Or was, anyway. Manager Ned Yost celebrated Perez’s contract for what it said about Moore’s integrity and for rewarding a player for whom he felt “love at first sight” because of his obvious rare set of tools and charisma.
Such catching prospects “don’t grow on trees,” Yost said. “They’re very, very tough to find.”
The twist, of course, is that the Royals would seem less likely today to find a gem such as Perez, 25, who was signed for $65,000 by assistant general manager Rene Francisco on his first trip to Venezuela shortly after Moore took over in 2006.
While the Royals retain a network of area scouts in Venezuela and coordinator of Latin American scouting Orlando Estevez still travels there frequently, it’s become too dangerous for them and other major-league teams to be as invested as they were.
Francisco hasn’t been there for years now.
“It’s just too many things,” he said. “(Anything) can happen just riding in a car, if someone just wants my wallet or my watch.”
Moore, who first ventured there in the late 1990s, hasn’t been back since 2007 and is “very concerned” about the current climate.
“There has been a rapid decline in just the safety of players in that part of the world,” he said. “It’s sad. It’s a beautiful country.”
And that’s the fundamental dilemma for all of the Venezuelan players, who love their country and are torn between that loyalty and affection and the harsh times.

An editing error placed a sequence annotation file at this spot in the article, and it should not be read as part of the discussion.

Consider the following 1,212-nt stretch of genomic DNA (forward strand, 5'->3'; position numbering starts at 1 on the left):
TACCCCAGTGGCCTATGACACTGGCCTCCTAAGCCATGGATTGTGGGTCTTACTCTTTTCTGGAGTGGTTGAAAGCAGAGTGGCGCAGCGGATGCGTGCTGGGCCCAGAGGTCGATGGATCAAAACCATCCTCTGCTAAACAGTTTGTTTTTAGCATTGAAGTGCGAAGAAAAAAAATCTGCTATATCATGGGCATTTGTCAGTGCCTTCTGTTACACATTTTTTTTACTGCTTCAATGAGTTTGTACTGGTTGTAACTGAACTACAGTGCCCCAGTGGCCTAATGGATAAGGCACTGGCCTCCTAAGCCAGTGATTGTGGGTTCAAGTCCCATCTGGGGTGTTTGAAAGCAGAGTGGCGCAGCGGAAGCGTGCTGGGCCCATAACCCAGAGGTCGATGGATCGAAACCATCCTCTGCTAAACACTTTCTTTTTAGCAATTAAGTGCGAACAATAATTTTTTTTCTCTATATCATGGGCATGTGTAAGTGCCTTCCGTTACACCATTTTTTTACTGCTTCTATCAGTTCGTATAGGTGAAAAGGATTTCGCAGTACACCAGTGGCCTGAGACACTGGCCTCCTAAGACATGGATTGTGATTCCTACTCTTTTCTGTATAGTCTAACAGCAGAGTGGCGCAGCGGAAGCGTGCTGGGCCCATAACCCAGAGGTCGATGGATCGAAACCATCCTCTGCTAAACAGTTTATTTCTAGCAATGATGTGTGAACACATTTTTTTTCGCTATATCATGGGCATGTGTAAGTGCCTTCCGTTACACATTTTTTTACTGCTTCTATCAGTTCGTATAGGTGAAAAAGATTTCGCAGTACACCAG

“How you say, the paradise?” said shortstop Alcides Escobar, who grew up in the coastal town of La Sabana.
But Escobar, the 2015 ALCS MVP, also at times seeks protection when he goes home and lamented, “Always, I worry for my family.”
While Escobar hopes things improve, he also has held out hope of moving his mother to the United States. But at 55, she has no inclination to leave Venezuela, and even having obtained his green card, Escobar apparently is inclined to return to Venezuela to live when he is done playing.
In the wake of Perez’s mother’s frightening experience on Sunday, though, Perez seemed eager to do all he can to have her here as often and for as much time as possible.
He may not have had that option if the assailants had known she was the mother of a major-leaguer, which Perez said he didn’t believe was the case. If they had, he said, it might have been that they would “take her, too,” instead of just the Toyota 4Runner SUV she’d been in on her way back from a store.
Under terms of visa limitations as understood by Perez, who obtained his green card last year, she will only be allowed to stay six months. When she does return home, Perez expects to enlist two bodyguards for her.
In the long-term, though, Perez speculated there may be a time he will no longer return to Venezuela and will apply for U.S. citizenship.
So on this long-awaited day, the national icon who cherishes his roots was left to wonder just how much he can go home again.
“I’m not talking about the government or the president, I just want Venezuela to get better, you know, and that’s it,” he said. “That makes me sad, because I love my country.
“It’s a good people there, but for the situation I have to protect my family, too, so I think a lot of people have to understand that. It’s going to be better staying here.”